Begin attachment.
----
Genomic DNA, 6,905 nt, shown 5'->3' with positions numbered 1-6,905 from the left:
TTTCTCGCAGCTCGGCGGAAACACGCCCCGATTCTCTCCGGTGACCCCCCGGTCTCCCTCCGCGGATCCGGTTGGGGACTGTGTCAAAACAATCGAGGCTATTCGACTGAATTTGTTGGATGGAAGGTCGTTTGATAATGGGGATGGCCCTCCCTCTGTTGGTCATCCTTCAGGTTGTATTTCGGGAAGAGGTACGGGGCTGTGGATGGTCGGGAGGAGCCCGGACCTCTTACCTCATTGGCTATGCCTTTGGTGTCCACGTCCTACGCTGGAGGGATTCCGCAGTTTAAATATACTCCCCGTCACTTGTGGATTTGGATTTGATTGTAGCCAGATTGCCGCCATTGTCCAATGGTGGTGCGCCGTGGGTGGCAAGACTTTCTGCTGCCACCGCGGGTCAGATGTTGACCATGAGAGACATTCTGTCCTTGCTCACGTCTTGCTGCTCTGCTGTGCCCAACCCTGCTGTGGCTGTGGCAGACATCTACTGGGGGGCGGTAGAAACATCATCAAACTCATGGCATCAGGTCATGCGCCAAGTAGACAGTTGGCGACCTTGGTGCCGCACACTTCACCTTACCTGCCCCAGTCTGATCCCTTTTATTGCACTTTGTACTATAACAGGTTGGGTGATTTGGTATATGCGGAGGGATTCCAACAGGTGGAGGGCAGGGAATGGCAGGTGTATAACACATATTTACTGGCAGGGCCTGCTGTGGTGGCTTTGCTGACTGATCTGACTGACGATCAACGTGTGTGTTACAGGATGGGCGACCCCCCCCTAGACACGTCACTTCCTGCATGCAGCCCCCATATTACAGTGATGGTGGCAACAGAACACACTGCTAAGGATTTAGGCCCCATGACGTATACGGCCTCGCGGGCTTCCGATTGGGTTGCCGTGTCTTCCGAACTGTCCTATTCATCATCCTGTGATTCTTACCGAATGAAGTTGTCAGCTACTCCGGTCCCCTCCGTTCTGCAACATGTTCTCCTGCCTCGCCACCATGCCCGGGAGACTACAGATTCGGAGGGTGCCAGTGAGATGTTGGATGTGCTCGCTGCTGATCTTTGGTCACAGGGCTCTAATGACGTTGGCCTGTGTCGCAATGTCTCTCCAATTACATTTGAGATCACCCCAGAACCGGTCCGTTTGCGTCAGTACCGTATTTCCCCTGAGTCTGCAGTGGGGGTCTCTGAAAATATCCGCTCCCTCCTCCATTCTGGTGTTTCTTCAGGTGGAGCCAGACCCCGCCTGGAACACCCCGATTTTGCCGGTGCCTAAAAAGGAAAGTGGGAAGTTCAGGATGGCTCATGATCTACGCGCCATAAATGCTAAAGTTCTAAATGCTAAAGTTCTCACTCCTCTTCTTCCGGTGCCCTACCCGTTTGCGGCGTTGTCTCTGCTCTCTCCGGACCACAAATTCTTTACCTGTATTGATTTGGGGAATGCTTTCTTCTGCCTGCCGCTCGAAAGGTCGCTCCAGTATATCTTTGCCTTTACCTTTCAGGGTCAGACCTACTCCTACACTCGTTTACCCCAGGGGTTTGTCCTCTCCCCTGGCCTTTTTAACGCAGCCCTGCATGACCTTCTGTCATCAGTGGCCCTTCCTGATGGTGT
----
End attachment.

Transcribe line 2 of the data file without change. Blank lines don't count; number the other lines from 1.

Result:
TTTCTCGCAGCTCGGCGGAAACACGCCCCGATTCTCTCCGGTGACCCCCCGGTCTCCCTCCGCGGATCCGGTTGGGGACTGTGTCAAAACAATCGAGGCTATTCGACTGAATTTGTTGGATGGAAGGTCGTTTGATAATGGGGATGGCCCTCCCTCTGTTGGTCATCCTTCAGGTTGTATTTCGGGAAGAGGTACGGGGCTGTGGATGGTCGGGAGGAGCCCGGACCTCTTACCTCATTGGCTATGCCTTTGGTGTCCACGTCCTACGCTGGAGGGATTCCGCAGTTTAAATATACTCCCCGTCACTTGTGGATTTGGATTTGATTGTAGCCAGATTGCCGCCATTGTCCAATGGTGGTGCGCCGTGGGTGGCAAGACTTTCTGCTGCCACCGCGGGTCAGATGTTGACCATGAGAGACATTCTGTCCTTGCTCACGTCTTGCTGCTCTGCTGTGCCCAACCCTGCTGTGGCTGTGGCAGACATCTACTGGGGGGCGGTAGAAACATCATCAAACTCATGGCATCAGGTCATGCGCCAAGTAGACAGTTGGCGACCTTGGTGCCGCACACTTCACCTTACCTGCCCCAGTCTGATCCCTTTTATTGCACTTTGTACTATAACAGGTTGGGTGATTTGGTATATGCGGAGGGATTCCAACAGGTGGAGGGCAGGGAATGGCAGGTGTATAACACATATTTACTGGCAGGGCCTGCTGTGGTGGCTTTGCTGACTGATCTGACTGACGATCAACGTGTGTGTTACAGGATGGGCGACCCCCCCCTAGACACGTCACTTCCTGCATGCAGCCCCCATATTACAGTGATGGTGGCAACAGAACACACTGCTAAGGATTTAGGCCCCATGACGTATACGGCCTCGCGGGCTTCCGATTGGGTTGCCGTGTCTTCCGAACTGTCCTATTCATCATCCTGTGATTCTTACCGAATGAAGTTGTCAGCTACTCCGGTCCCCTCCGTTCTGCAACATGTTCTCCTGCCTCGCCACCATGCCCGGGAGACTACAGATTCGGAGGGTGCCAGTGAGATGTTGGATGTGCTCGCTGCTGATCTTTGGTCACAGGGCTCTAATGACGTTGGCCTGTGTCGCAATGTCTCTCCAATTACATTTGAGATCACCCCAGAACCGGTCCGTTTGCGTCAGTACCGTATTTCCCCTGAGTCTGCAGTGGGGGTCTCTGAAAATATCCGCTCCCTCCTCCATTCTGGTGTTTCTTCAGGTGGAGCCAGACCCCGCCTGGAACACCCCGATTTTGCCGGTGCCTAAAAAGGAAAGTGGGAAGTTCAGGATGGCTCATGATCTACGCGCCATAAATGCTAAAGTTCTAAATGCTAAAGTTCTCACTCCTCTTCTTCCGGTGCCCTACCCGTTTGCGGCGTTGTCTCTGCTCTCTCCGGACCACAAATTCTTTACCTGTATTGATTTGGGGAATGCTTTCTTCTGCCTGCCGCTCGAAAGGTCGCTCCAGTATATCTTTGCCTTTACCTTTCAGGGTCAGACCTACTCCTACACTCGTTTACCCCAGGGGTTTGTCCTCTCCCCTGGCCTTTTTAACGCAGCCCTGCATGACCTTCTGTCATCAGTGGCCCTTCCTGATGGTGT